Hello Amber Babies!
The cold winter months can leave your skin feeling dry and looking dull. Cold temperatures and low humidity in the air can draw moisture away from the skin. Staying indoors with the heater on can also cause your skin to dry out.
But there are changes you can make to your skincare routine to keep it looking its best—no matter how cold the weather. Adding a heavier moisturizer during the cold months can protect your skin from the elements. Consider adding a hyaluronic acid serum to help your skin retain more moisture. For more hydration, consider adding a rosewater hydrating spray.
Another way to keep skin healthy-looking year-round is to exfoliate. Exfoliation is a necessary step in every skincare routine to eliminate dry, flaky skin cells that build up over time. As we age, our skin is not able to turn over skin cells as frequently as when we are younger. Exfoliation helps rid of the dead cells that build up, clog up pores, and contribute to dry looking skin.
Alpha Hydroxy Acid (AHA) and Beta Hydroxy Acid (BHA) are two types of acids that exfoliate the skin. They have been around for many years and are found in a range of products, including cleansers, toners, moisturizers, peels, and masks.
AHAs and BHAs are known to help decrease inflammation, reduce the appearance of large pores and wrinkles, improve overall skin texture, and prevent acne by removing dead skin cells that can build up in pores.
Another benefit of these acids is that they are hydrating. Both are humectants that attract water to your skin and help it maintain moisture, which is a plus during the wintertime.
AHA and BHAs fall into two categories of exfoliants: chemical and physical. Chemical exfoliants like AHAs break the bonds that hold skin cells together, making it easy to slough away dead skin.
Physical exfoliants involve using various tools or abrasive substances to physically remove the outermost layer of the skin. There are a variety of products on the market like sponges, brushes, and scrubs that offer this type of exfoliation.
What is the difference between AHAs and BHAs? AHAs are water-soluble, and many are derived from sugary fruits. They help peel away the surface of your skin, allowing new skin cells to take their place. AHAs make the skin smoother and help even out your skin tone.
The different types of AHAs:
- Glycolic acid
- Lactic acid
- Mandelic acid
- Malic acid
- Tartaric acid
- Citric acid
Unlike AHAs, BHAs are oil-soluble and exfoliate the skin's surface. Because BHAs dissolve oil, they can go deep into the pores to remove excess sebum that can lead to acne. BHAs include:
- Salicylic acid
- Betaine salicylate
- Salix alba or willow bark extract
Which should you use? AHAs are often used to improve skin tone and mild areas of discoloration. BHAs are ideal for oily or acne-prone skin because they are more effective at unclogging pores that cause acne.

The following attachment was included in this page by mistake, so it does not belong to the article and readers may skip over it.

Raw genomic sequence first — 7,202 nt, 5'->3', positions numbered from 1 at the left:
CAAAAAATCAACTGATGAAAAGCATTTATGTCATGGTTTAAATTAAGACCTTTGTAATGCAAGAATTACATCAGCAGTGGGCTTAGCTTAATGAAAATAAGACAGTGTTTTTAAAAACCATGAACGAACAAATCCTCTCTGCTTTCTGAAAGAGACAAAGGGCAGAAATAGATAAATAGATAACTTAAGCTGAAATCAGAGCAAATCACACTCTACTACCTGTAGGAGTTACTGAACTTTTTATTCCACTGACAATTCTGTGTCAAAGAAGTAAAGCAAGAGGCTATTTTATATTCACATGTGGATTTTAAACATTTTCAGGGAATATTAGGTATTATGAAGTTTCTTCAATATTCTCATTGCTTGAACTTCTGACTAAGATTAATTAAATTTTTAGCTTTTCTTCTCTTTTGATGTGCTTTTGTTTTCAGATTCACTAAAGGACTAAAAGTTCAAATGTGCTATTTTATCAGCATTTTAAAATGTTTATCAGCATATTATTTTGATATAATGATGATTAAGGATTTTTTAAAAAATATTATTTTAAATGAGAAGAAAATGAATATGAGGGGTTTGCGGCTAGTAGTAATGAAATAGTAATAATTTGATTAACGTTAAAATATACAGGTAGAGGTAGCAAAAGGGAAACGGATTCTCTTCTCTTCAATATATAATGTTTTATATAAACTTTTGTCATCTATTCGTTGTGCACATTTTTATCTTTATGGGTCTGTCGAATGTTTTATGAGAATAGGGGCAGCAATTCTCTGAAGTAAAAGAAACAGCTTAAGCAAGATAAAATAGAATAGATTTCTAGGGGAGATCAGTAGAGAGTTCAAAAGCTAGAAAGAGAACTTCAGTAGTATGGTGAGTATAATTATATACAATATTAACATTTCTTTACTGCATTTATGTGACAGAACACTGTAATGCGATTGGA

Many people prefer chemical exfoliators because they provide uniform exfoliation to the skin and can help minimize signs of aging. Chemical exfoliators are also convenient. Stay away from harsh scrubs and beauty tools that can cause small tears in the skin. Proper exfoliation tools and techniques do not damage the skin.
Remember: exfoliating isn't just for your face. If you want smoother glowing skin all over, exfoliate your skin regularly, especially areas that tend to get dry, such as feet, knees, and elbows.
Gin Amber Beauty offers a Natural Exfoliating Cleanser with the benefits of both acids. It contains glycolic acid, salicylic acid, hibiscus petals, and jojoba beads to gently slough off dead skin cells and helps reduce pore size. The cleanser is made with only natural ingredients and is formulated to help tighten and brighten skin without stripping essential oils. It is also made to be gentle enough for all skin types.
Remember to moisturize after exfoliating. In addition to a moisturizing cream, wear sun protection. If you are planning to be in the sun, exfoliate at night. Acids can make your skin more sensitive to sunlight.
New to AHAs and BHAs? Start slowly and observe how your skin reacts. Many products on the market promise great results, which may be tempting to try. Some of these products may have high concentrations of acids that can be more harmful than good. Take your time to find the product and strength that are right for you.
Once you start using acids, observe your skin. If you experience any redness, give your skin a break. If your skin is responding well, increase the frequency and strength over time.
Check out my nighttime skincare routine if you want to learn about how I incorporate acids into my skin.
Taking care of your skin shouldn't be expensive or time-consuming. A little extra TLC—especially during the winter months—can go a long way to helping your skin look its best.